Adaptive Insights was not immune to that: the company in its public listing filing said that its previous fiscal year brough tin $106.5 million in revenues, up 30 percent from the year before, but it also posted a loss of $42.7 million in the same period. That was narrower than the $59.1 million it posted in 2016. Combined with the bigger trend of all-in-one platforms packing a bigger punch with businesses, it might have meant that Workday’s offer was too compelling to refuse. 

This looks like Workday’s biggest acquisition yet, but the company has been on a spree of sorts: just last week it announced the acquisition of RallyTeam to beef up its machine learning.

May
24
2017
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Rackspace appoints a new CEO

 Rackspace today announced that its board has appointed Joe Eazor as its new CEO, effective June 12. Eazor will replace Rackspace president Jeff Cotten, who stepped in as the company’s interim CEO after former CEO Taylor Rhodes left the company about three weeks ago. At the time, Rhodes said he left Rackspace to become “the CEO of a smaller private company.” That company, we… Read More

May
04
2017
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Docker’s new CEO sees gargantuan opportunities ahead

 Earlier this week, Docker made the surprise announcement that its long-time CEO Ben Golub was stepping down and that former Concur CEO Steve Singh was stepping into his shoes. While this move surely came as a surprise to many, it was actually in the making for a while. Read More

May
02
2017
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Docker gets a new CEO

 There is change in the air for Docker, the company that helped make software containers popular among developers. But Docker is under pressure from the growing ecosystem of Kubernetes-based services and other startups. So maybe it doesn’t come as a surprise that Docker CEO Ben Golub is stepping down. Golub will be replaced by Steve Singh, who is joining Docker from SAP. Read More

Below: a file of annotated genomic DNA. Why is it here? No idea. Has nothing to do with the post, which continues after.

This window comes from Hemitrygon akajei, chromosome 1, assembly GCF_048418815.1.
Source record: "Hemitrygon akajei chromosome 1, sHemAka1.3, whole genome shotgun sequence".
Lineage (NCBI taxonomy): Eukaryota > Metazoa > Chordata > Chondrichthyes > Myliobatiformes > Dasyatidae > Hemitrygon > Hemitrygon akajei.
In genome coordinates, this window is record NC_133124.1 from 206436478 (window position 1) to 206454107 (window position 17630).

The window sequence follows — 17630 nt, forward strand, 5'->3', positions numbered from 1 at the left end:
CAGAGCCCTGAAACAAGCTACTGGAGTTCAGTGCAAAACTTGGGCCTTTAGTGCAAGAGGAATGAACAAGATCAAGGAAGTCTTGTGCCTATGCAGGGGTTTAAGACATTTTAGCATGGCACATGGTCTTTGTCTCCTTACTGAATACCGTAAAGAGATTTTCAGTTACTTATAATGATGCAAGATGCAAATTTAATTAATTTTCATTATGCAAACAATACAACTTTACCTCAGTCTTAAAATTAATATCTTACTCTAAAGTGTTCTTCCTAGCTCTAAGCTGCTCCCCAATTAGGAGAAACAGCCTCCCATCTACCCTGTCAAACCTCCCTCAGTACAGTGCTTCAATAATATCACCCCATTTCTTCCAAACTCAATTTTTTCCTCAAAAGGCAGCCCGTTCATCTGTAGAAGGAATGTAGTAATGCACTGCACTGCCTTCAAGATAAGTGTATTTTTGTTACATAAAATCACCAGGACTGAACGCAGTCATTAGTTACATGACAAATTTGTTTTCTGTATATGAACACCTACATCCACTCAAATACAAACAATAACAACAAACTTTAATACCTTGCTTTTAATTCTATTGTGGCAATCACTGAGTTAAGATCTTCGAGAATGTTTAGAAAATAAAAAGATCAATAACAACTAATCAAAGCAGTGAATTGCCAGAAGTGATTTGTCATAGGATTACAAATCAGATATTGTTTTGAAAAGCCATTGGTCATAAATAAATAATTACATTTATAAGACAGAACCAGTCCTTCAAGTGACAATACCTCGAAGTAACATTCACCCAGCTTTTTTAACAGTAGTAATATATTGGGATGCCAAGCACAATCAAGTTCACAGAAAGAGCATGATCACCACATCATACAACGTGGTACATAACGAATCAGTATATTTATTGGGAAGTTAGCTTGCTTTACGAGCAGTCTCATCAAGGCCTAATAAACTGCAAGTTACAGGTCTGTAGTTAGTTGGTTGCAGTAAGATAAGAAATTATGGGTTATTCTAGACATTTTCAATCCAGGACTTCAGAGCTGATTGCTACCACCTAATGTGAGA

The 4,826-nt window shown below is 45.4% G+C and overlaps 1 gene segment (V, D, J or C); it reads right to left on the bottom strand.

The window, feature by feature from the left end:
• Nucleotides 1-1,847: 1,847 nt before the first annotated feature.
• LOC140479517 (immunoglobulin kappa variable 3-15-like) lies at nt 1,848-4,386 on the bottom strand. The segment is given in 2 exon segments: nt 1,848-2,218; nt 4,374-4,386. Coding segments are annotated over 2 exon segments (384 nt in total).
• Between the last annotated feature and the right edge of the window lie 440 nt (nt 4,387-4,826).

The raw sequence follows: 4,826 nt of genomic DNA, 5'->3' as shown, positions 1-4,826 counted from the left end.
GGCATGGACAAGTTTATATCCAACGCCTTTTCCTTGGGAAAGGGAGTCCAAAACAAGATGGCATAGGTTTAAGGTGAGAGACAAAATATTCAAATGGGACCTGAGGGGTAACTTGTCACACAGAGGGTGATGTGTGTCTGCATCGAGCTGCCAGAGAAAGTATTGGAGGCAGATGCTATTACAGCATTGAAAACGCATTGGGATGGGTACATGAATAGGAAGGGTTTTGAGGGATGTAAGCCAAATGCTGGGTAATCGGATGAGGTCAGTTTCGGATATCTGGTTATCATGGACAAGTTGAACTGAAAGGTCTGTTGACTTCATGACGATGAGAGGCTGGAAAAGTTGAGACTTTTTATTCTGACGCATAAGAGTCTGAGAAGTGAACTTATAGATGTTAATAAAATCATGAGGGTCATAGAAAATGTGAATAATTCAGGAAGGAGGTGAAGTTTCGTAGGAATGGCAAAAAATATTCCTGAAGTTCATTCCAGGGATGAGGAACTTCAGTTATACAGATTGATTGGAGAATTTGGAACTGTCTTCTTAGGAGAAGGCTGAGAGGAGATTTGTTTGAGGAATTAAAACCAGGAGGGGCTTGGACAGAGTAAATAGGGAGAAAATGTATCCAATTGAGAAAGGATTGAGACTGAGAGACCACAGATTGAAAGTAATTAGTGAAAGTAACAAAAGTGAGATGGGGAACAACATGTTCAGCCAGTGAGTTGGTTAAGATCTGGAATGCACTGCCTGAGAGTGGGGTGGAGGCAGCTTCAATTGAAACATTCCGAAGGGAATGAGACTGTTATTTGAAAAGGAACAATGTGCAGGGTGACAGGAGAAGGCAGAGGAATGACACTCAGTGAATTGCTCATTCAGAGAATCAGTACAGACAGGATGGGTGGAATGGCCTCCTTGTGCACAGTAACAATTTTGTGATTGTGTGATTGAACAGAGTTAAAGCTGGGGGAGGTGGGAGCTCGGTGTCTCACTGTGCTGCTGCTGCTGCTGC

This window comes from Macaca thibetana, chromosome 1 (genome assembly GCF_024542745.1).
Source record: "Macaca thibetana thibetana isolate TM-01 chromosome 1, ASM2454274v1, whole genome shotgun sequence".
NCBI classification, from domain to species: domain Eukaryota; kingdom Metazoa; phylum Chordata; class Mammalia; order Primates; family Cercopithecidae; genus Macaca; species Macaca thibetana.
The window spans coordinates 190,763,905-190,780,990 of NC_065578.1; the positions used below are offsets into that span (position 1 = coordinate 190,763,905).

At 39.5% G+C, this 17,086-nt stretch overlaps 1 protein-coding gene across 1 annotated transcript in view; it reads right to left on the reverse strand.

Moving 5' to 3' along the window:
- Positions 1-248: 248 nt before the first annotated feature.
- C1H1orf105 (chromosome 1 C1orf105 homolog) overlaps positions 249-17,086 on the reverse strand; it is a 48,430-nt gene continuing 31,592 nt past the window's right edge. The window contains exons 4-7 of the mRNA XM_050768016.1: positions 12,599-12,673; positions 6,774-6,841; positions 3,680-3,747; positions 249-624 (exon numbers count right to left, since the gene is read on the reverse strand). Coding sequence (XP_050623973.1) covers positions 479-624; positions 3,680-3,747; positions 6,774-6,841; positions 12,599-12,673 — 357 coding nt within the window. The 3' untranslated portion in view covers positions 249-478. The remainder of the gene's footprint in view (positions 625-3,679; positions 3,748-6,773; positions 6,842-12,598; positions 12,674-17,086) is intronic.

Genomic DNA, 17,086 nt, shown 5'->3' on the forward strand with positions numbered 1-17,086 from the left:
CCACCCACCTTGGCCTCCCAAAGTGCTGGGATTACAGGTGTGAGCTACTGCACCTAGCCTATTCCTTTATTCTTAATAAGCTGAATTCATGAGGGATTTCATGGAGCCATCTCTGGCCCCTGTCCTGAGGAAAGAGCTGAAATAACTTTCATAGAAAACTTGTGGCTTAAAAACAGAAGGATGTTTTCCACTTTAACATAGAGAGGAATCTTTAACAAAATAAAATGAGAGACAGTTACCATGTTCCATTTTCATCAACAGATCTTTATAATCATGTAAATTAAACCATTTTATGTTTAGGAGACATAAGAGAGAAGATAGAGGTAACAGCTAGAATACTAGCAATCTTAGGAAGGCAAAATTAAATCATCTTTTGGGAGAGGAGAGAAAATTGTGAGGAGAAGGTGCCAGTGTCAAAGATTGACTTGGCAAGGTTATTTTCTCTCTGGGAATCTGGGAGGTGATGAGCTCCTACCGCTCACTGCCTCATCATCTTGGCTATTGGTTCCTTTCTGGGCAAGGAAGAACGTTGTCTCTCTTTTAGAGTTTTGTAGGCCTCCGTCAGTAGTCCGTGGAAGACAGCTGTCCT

Oct
14
2015
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Loan Platform Kabbage Raises $135M At A $1B Valuation, Grows Credit Line to $900M

kabbage-money Kabbage — the online platform that loans money to businesses and individuals using a wide set of online data and algorithms to measure credit-worthiness — is growing once more. The startup based out of Atlanta has raised a Series E of $135 million, and expanded its credit facility — the money it has on hand to fulfil loans — to $900 million.
Kabbage is not… Read More

Jun
09
2015
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AppFormix Raises $7M Series A Round For Its Cloud Ops Service

5867859196_bece2ccf4e_o AppFormix, a startup that aims to help enterprises to more efficiently run their application in the shared infrastructure environments of public clouds, today announced that it has raised a $7 million Series A round led by August Capital. Read More

May
01
2015
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Acceleprise Accelerator Aims $3.5M Fund At Early Stage Enterprise Apps

View of woman's legs pressing gas while shifting in a car. Acceleprise Ventures, a San Francisco-based incubator anchored by investor Sean Glass, announced a new $3.5 million fund with a pronounced enterprise app bent. It also announced 10 newly funded companies.
The company works with 8-12 pre-seed B2B companies per round to help them grow from acquiring their first customers “to building scalable and repeatable processes that can fuel… Read More

Jan
29
2015
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Huddle Co-Founder Alastair Mitchell Steps Down As CEO, Morten Brogger Steps In

cloud On the heels of a $51 million round of funding, cloud collaboration company Huddle today announced a changing of the guard to lead the company to its next stage. Co-founder Alastair Mitchell is stepping down from his role as CEO and assuming a new position as president and CMO. Taking his place is Morten Brogger, a veteran exec whose past roles included CEO of Mach, which he helped sell… Read More